Anglo losses 'won't be forced on bondholders'
Trichet pours cold water on debt suggestions despite Noonan's push for burden-sharing
The chief executive of Anglo Irish Bank and ECB president Jean-Claude Trichet both poured cold water yesterday on suggestions the Government may be able to force losses on those holding €2.8bn worth of Anglo bonds.
A €700m bond at Anglo becomes due in early November and Finance Minister Michael Noonan previously committed himself to trying to force losses on this group during the autumn.
But Mike Aynsley, Anglo chief executive, said he was not "betting" on the ECB changing its stance on the issue. He also said any voluntary deal with bondholders at current prices was only likely to generate "very minor savings''.
It is understood the bond due for redemption in November is already trading at 95c in the euro, reducing the scope for any bond buyback or liability management moves.
Asked would the ECB continue to oppose Ireland moving against senior Anglo bondholders, Mr Aynsley, speaking in Dublin, said: "I don't know but their stance has been pretty clear." He said whatever approach was taken would have to be "consensual".
Meanwhile, Mr Trichet shot down the Government's latest attempt to force losses on senior bondholders, insisting there had been "absolutely no change" in his view that there should be no such action.
Speaking to journalists in Frankfurt yesterday, Mr Trichet also expressed bemusement that the issue was "recurrent and recurrent and recurrent" when the ECB had made its stance clear and the Government had committed to not proceeding with any action unless it was agreed.
The comments came after Mr Noonan last week said he was going to raise the issue of Anglo's unsecured senior bondholders with the ECB at a meeting of European finance chiefs in Poland in mid-September.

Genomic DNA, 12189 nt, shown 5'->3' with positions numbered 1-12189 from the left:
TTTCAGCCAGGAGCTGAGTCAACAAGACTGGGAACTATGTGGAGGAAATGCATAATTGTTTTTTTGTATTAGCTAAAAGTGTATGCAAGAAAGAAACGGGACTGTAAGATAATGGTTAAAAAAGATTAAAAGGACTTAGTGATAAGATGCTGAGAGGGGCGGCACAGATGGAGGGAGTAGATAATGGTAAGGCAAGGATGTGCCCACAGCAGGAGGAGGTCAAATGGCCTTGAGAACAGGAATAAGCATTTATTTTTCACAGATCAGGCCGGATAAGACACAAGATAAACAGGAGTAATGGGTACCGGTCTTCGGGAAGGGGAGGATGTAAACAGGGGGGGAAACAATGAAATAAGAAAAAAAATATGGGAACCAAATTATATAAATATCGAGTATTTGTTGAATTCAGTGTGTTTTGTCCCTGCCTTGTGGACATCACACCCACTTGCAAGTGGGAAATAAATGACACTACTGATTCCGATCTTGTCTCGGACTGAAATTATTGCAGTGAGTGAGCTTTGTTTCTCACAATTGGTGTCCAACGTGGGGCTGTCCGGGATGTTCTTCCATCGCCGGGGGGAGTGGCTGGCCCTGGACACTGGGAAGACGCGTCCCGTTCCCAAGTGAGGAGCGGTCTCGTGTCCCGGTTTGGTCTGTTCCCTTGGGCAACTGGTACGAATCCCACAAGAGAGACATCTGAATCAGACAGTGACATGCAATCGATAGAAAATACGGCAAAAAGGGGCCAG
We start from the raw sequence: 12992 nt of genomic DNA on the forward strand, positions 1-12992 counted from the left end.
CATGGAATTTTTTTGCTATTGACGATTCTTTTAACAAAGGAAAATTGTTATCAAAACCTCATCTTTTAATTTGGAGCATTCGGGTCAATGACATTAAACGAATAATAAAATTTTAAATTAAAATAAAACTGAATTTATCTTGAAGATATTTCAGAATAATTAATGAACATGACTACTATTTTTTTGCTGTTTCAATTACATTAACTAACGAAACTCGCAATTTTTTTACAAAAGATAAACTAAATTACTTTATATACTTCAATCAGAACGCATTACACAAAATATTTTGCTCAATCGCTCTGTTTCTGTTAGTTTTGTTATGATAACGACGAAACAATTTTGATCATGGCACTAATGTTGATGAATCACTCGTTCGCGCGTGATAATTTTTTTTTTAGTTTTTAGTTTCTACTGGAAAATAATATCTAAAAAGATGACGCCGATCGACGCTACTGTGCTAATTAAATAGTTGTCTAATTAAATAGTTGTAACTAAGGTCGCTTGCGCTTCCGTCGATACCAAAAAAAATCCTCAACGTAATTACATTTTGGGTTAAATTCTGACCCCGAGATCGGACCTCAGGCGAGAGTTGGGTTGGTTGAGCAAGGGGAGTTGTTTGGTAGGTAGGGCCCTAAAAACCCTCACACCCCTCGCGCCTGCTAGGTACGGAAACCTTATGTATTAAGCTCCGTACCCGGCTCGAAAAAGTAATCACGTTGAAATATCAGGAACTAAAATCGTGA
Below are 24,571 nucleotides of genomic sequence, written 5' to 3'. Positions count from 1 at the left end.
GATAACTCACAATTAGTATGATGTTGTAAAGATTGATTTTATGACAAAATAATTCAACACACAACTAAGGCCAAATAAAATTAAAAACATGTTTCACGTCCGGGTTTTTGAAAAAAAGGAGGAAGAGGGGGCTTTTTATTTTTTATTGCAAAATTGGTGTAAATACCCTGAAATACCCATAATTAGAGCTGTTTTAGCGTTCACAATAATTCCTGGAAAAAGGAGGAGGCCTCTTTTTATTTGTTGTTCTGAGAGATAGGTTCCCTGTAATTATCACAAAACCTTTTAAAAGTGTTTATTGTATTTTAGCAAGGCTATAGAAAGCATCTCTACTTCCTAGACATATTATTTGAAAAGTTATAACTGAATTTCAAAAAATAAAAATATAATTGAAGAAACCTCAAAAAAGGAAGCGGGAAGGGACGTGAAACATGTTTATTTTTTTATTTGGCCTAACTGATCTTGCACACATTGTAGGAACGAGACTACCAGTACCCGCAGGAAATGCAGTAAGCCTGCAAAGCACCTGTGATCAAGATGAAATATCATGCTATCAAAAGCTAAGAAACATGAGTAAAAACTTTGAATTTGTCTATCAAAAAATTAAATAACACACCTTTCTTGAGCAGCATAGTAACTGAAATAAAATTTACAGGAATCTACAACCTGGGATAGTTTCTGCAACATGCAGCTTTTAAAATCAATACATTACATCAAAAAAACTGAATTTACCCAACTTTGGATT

The Irish Independent understands the ECB categorically ruled out imposing losses on Anglo senior bondholders during the July mission to review Ireland's progress on the bailout.
Asked whether there had been any change in the ECB's position, Mr Trichet yesterday said there has been "absolutely no change in anything".
"I don't understand why this is recurrent and recurrent and recurrent," he said.
"The [ECB's] reasoning was very simple, do all that you can to improve credit worthiness, of the authorities, of the banking sector." The ECB boss also said he had "no information on any message that would be addressed to us", implying that Mr Noonan had not yet formally requested a meeting to discuss the Anglo senior bonds situation. Last night it became clear that Mr Trichet is definitely meeting Mr Noonan.
A spokesman for the Department of Finance last night declined to comment on the latest developments.
Irish banks are reliant on the ECB for €150bn of funding, including about €100bn loaned by Frankfurt directly and another €57bn channelled through the Central Bank of Ireland.
Mr Noonan has repeatedly said he would not go ahead with any action on the Anglo senior bonds unless it had been sanctioned by the ECB. He recently admitted the gains to be made from imposing losses on the bonds were not as "significant" as they had been.